There are backup solutions, and then there's the Phoenix System built by Axxana. The company's tagline reads, "Built to Last," and boy do they mean it. After all, the backup box claims to be able to withstand power failures, earthquakes, terror attacks, fires, flood, and all kinds of nasty weather.
On the inside, Axxana's Phoenx holds anywhere from 72GB to 300GB of data via removable flash media. System performance checks in at up to 200MB/s data transfers, up to 17,000 IOOPs, and protection for up to 4,096 independent volumes. But the 'how much' and 'how fast' serves as only a footnote to the Phoenix's real strength, which is its ability to withstand nearly ever conceivable catastrophe.
According to Axxana, the rugged 436-pound, 38in (H) x 27in (W) x 48in (H) box can survive up to 2000¼ F for up to an hour, after which time it can still withstand 482¼ F for 6 more hours. It can also emerge unscathed following a 40G shock, having 5000 pounds of weight come crashing down on it, or being submerged in 30 feet of water pressure.
Actually getting to your data in the event of a disaster might be the hardest part, so Axxana also outfitted the Phoenix with 3G and WiFi antennas for remote access, with the battery providing up to 6 hours of 3G transfer.
Hold the boat, Blu-ray, a breakthrough in optical storage technology could prove to be game changing, according to General Electric. GE today announced that its researchers have successfully demonstrated a threshold microholographic storage material they say can support 500GB of storage capacity in a standard DVD-sized disc. That breaks down to about 20 times the storage capacity of a standard Blu-ray disc and is equivalent to 100 regular DVDs, the company says.
"GE’s breakthrough is a huge step toward bringing our next generation holographic storage technology to the everyday consumer," said Brian Lawrence, who leads GE’s Holographic Storage program. "Because GE’s micro-holographic discs could essentially be read and played using similar optics to those found in standard Blu-ray players, our technology will pave the way for cost-effective, robust and reliable holographic drives that could be in every home."
GE's holographic storage technology makes use of the entire volume of the disc material rather than just the surface. Three-dimensional patterns represent bits of information, a process GE has been working on for over six years but has only just now turned a corner with the latest breakthrough.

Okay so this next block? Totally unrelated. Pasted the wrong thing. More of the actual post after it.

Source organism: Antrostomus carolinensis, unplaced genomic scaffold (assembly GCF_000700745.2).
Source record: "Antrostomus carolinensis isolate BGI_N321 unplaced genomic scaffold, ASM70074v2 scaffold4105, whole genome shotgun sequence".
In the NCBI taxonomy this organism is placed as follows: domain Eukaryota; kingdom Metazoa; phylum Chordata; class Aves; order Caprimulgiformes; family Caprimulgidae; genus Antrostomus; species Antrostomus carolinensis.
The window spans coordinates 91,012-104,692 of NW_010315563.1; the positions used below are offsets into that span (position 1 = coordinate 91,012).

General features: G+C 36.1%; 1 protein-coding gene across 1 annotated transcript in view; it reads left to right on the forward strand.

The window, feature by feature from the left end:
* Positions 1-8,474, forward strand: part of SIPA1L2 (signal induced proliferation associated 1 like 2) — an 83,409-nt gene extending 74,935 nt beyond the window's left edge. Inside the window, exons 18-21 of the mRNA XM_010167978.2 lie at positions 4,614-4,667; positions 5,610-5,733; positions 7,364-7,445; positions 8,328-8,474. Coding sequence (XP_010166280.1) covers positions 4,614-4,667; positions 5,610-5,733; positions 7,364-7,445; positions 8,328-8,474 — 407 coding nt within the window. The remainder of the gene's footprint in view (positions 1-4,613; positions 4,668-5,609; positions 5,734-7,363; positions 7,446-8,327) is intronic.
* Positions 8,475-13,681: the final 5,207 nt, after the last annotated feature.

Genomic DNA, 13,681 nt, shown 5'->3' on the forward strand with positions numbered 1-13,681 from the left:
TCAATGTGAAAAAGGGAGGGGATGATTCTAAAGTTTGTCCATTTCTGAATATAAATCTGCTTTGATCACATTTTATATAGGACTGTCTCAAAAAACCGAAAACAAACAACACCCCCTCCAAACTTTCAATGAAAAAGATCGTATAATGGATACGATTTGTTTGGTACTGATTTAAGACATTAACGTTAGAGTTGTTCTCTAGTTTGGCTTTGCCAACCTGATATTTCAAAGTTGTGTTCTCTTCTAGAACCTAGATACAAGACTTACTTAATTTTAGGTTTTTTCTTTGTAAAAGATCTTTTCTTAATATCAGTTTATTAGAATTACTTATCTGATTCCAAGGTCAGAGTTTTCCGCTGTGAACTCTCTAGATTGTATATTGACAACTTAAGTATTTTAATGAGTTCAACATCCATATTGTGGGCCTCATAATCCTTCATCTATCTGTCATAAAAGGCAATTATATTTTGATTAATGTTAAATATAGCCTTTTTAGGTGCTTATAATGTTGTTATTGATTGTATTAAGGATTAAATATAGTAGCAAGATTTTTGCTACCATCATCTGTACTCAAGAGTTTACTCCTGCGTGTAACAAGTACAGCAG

When solid state drives (SSDs) first made a push into the mainstream market last earlier this year, less than stellar benchmark results and buggy controllers did little to convince users it worth paying a premium for flash-based drives over less expensive and much larger (in capacity) hard drives. But the latest round of SSDs have picked up their game, such as OCZ's refreshed Vertex line, the Vertex EX.
"The new OCZ Vertex EX is designed to deliver unparalleled performance and reliability, featuring the latest-generation architecture and SATA interface utilizing single-level cell NAND flash memory for unmatched overall system responsiveness and stability for enterprise grade server solutions," said Alex Mei, CMO of the OCZ Technology Group.
But forget about enterprise grade server solutions - the Vertex EX looks to be a killer storage option for high end desktops, at least on paper. Available in 60GB and 120GB capacities, the new drives boast an impressive 260MB/s read, 210MB/s write (200MB/s for the 60GB), and up to 100MB/s sustained write. Like the previous Vertex drives, the new EX refresh also comes with 64MB of onboard cache and support RAID configurations.
In what sounds like a simple formula for success, Dell plans to combine one good thing with another good thing for what it hopes will turn out to be a great thing. Or to be less vague, Dell, who offers both SSDs and encrypted drives, will start adding encrypted SSDs to its notebook lineup sometime this summer.
Samsung will manufacture the drives, which will come in 64GB, 128GB, and 256GB capacities to start. The self-encrypting drives will automatically encrypt data as it is being saved, "an industry first" for SSDs, according to Samsung and Wave Systems.
"Benefits of hardware encryption over today's software-only encryption approaches include faster performance, better security, and an 'always on' feature," Samsung and Wave Systems said in a statement. "Because encryption keys and access credentials are generated and stored within the drive hardware, they never leave its confines and are never held in the operating system or software."
No word yet on exactly when Dell will implement the new SSDs or at what price points.
As the price of NAND flash memory drops to record lows, more and more hardware vendors are getting into the solid state drive business—and why wouldn’t they? A standard hard drive has lots of moving parts, but a solid state drive is nothing more than a few NAND flash modules, a controller chip, some PCB, and an enclosure. CSX is well known in Europe as a producer of aftermarket RAM for Apple products, and its Diablo gaming RAM has started making waves in the United States. But this 128GB multilevel cell (MLC) SSD marks the company’s first foray into the solid state market.